Shippers need the flexibility in terms of delivery speed to maximize the sales price, he said. Produce loaded onto a truck trailer might be planned as a single driver trip but switched to expedited service. “If a customer calls and needs something right away because sales are better than expected or the load before was rejected, you are going to get a higher price the faster you can get the truck to them,” York said.
For many companies, the environment is also a factor in determining how to ship goods. “A company can be responsible in terms of the environment, it can be proactive in terms of solving problems, and it can make money at the same time,” said Ben Cohen of Ben and Jerry’s Ice Cream several years ago when he introduced a new type of in-store freezer that is 10 percent more energy efficient.
The carbon footprint of a commodity was starting to become important three years ago, York said, but that conversation has slowed since the recession hit. Some shippers still switch to rail, but that has more to do with cost savings because less fuel is used. “The end-result is the same,” he said. “When you use less fuel, it is less expensive, and it is better for the environment. When our customers choose rail, it’s because of cost.”
But for some shippers, especially large well-known brands, the environmental aspect is growing. Kraft Foods announced in December it had measured various environmental benchmarks across the company from agricultural products, processing, marketing and its logistics network.
Between 2005 and 2010, Kraft eliminated 60 million road miles through various procedures, and the company plans to remove another 50 million miles by 2015 by overhauling its shipping strategies and making its supply chain more efficient, the food giant said.
The $42 billion manufacturer of products from Kraft cheese to Maxwell House coffee to Oscar Mayer meats chopped the highway miles using alternatives to trucking, and rethinking its distribution network on a broad scale.
Some of its inbound and outbound freight shifted from highways to rail and to waterways, the company said. It also streamlined distribution, repositioning hubs and other facilities to reduce the number of trucks it needs and the number of miles they travel, reducing packaging and cutting back on the number of empty miles driven.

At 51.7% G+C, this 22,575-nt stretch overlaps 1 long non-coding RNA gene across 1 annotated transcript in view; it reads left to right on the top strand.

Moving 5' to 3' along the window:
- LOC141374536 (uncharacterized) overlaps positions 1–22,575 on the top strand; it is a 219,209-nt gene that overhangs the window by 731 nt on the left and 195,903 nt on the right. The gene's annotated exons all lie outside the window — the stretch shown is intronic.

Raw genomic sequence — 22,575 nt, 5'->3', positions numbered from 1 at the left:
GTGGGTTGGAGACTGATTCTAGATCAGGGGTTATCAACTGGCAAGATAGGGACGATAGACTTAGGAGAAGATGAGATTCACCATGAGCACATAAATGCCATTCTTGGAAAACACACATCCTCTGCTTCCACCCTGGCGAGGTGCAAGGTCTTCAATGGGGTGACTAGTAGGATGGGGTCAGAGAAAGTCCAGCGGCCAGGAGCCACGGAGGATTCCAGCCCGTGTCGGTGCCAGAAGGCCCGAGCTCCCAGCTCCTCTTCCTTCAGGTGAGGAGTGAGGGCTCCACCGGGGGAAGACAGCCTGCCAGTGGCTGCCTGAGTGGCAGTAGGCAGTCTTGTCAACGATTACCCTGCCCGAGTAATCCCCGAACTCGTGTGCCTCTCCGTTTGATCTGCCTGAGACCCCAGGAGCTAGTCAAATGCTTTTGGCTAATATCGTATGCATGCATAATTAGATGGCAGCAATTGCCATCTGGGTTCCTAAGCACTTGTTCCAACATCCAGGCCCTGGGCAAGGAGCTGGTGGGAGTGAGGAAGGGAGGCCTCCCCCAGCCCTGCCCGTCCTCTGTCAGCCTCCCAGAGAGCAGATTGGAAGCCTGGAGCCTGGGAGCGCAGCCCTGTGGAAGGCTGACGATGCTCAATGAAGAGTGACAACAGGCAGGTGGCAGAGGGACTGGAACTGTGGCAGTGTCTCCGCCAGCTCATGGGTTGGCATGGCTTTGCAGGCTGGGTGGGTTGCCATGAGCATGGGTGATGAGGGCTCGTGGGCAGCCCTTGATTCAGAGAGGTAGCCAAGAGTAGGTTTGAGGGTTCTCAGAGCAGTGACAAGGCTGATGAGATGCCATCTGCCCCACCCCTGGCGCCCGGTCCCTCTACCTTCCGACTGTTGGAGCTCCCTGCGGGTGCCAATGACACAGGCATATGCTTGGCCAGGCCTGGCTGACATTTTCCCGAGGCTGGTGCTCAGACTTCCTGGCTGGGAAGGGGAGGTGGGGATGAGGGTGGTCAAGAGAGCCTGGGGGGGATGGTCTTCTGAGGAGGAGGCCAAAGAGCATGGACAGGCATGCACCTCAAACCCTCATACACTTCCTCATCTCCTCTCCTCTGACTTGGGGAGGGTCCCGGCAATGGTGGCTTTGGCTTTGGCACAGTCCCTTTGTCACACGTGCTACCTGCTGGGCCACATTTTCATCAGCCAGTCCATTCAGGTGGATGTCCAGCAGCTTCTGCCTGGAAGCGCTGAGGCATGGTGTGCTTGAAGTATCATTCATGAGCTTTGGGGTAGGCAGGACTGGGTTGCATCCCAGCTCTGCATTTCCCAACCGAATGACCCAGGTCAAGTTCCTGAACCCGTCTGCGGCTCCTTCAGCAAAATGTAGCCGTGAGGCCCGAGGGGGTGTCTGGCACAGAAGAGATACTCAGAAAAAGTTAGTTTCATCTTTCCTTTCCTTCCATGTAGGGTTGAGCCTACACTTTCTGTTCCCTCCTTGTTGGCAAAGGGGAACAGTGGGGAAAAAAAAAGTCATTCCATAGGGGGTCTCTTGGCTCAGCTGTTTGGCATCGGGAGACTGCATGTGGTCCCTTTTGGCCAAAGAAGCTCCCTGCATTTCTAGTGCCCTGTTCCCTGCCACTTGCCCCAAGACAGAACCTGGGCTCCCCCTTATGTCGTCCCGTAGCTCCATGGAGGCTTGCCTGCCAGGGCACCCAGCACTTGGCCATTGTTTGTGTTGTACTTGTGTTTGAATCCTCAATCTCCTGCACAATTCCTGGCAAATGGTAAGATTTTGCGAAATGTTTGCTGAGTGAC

Heinz is another huge shipper touting environmental improvements in its logistics system. While Kraft focused on trucking improvements, however, Heinz achieved much of its savings by switching a significant amount of cargo to rail.
In fiscal 2011 through last April, the company said it increased rail use by 20 percent over 2010. Heinz said that translates into cutting 25,785 truck trips, which eliminated 68,021 tons of carbon dioxide from entering the atmosphere and saved 6 million gallons of diesel fuel.
But as Cohen noted with his environmentally friendly and less expensive freezers, there is a financial upside to the movement for Heinz. Heinz North America said it shipped 148,994 tons of potatoes by rail in fiscal 2011, which reduced average cost and case weight per railcar by 15.5 percent.
Heinz said its goal this year is to reduce its use of fossil fuel by 10 percent worldwide, and it will continue to redesign packages and increase the number of items in each truckload.
Lobo said companies should look at the complete transportation picture — at the products they ship and not just deciding mode or carrier on a commodity-by-commodity or load-by-load basis.
Shippers should focus on global contracts and leveraging all business at hand to come up with the best system, he said. “When it comes to the intermodal business, it’s not a good fit for all the business we do, but it is a good fit for the dry cargo,” Lobo said. “We ship a lot of byproducts and hides. That is a very complicated cargo to transload at a port. It is better to load it into the containers at the production site. It’s almost like building a supply chain, because it becomes a warehouse on the rails.”
But the dry container shipments of hides and byproducts aren’t as sought-after by carriers as the JBS reefer cargoes. On the flip side, not every carrier wants to allow its reefer containers to go inland, and some carriers avoid the chilled meat business, he said.
“We have 200 containers a week from the U.S. in the hide business; worldwide, it is 500 containers a week, Lobo said. “We try to leverage it as a total package and look for carriers that want all of our business and that will work closely with us.”
After doing all the reviewing and calculations, JBS uses about 20 ocean carriers, but “just a handful” of the carriers are what Lobo calls his preferred global carriers that get the majority of the cargo.
William B. Cassidy contributed to this report. Contact Stephanie Nall at firstname.lastname@example.org, and William Cassidy at email@example.com.